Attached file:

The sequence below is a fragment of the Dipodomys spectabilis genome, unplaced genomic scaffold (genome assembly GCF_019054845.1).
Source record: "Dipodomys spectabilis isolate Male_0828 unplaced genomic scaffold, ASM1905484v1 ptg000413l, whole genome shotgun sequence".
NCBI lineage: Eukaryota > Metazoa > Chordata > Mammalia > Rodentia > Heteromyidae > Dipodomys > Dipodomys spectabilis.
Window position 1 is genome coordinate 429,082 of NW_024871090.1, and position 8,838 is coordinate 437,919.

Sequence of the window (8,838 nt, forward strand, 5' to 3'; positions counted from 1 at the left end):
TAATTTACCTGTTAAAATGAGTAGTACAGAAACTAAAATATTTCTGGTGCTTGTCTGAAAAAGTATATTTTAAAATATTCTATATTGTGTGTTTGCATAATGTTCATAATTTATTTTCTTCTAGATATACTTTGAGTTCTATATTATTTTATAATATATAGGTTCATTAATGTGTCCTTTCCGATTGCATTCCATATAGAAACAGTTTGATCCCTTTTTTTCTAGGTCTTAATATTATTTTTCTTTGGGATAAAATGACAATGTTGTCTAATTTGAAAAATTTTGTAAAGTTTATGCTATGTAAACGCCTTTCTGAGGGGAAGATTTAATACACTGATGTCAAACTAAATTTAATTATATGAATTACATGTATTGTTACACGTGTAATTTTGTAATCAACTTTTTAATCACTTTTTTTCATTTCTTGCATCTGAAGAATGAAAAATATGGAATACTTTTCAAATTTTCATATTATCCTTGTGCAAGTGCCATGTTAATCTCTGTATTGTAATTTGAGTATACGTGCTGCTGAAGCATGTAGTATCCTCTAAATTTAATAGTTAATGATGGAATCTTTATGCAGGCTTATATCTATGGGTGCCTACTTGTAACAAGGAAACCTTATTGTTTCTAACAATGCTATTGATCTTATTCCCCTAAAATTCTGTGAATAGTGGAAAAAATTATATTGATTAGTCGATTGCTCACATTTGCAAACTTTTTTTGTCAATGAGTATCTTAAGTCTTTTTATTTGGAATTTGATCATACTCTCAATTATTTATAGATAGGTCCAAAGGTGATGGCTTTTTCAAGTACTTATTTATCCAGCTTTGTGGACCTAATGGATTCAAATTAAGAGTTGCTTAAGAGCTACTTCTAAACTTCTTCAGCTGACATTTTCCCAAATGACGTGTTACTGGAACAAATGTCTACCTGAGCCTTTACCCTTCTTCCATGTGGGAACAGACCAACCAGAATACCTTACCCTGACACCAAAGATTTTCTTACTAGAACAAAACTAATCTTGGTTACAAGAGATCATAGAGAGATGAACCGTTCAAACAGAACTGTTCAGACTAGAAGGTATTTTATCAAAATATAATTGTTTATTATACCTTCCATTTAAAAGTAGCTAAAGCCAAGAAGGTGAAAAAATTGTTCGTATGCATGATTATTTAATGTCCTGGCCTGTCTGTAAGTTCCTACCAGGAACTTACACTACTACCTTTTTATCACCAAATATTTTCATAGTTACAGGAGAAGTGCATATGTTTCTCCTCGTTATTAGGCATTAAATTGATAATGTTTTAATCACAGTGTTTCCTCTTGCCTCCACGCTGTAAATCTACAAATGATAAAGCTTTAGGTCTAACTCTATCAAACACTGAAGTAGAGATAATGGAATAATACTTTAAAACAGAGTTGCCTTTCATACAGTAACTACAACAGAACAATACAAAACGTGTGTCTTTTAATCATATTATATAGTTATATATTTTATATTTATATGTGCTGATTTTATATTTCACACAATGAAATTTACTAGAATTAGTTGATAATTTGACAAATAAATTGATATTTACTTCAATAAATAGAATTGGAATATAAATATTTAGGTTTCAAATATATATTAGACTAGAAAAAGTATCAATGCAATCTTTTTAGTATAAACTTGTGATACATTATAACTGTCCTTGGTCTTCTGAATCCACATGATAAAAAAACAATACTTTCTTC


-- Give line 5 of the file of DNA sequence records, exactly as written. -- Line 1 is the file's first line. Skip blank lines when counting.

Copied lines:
Sequence of the window (8,838 nt, forward strand, 5' to 3'; positions counted from 1 at the left end):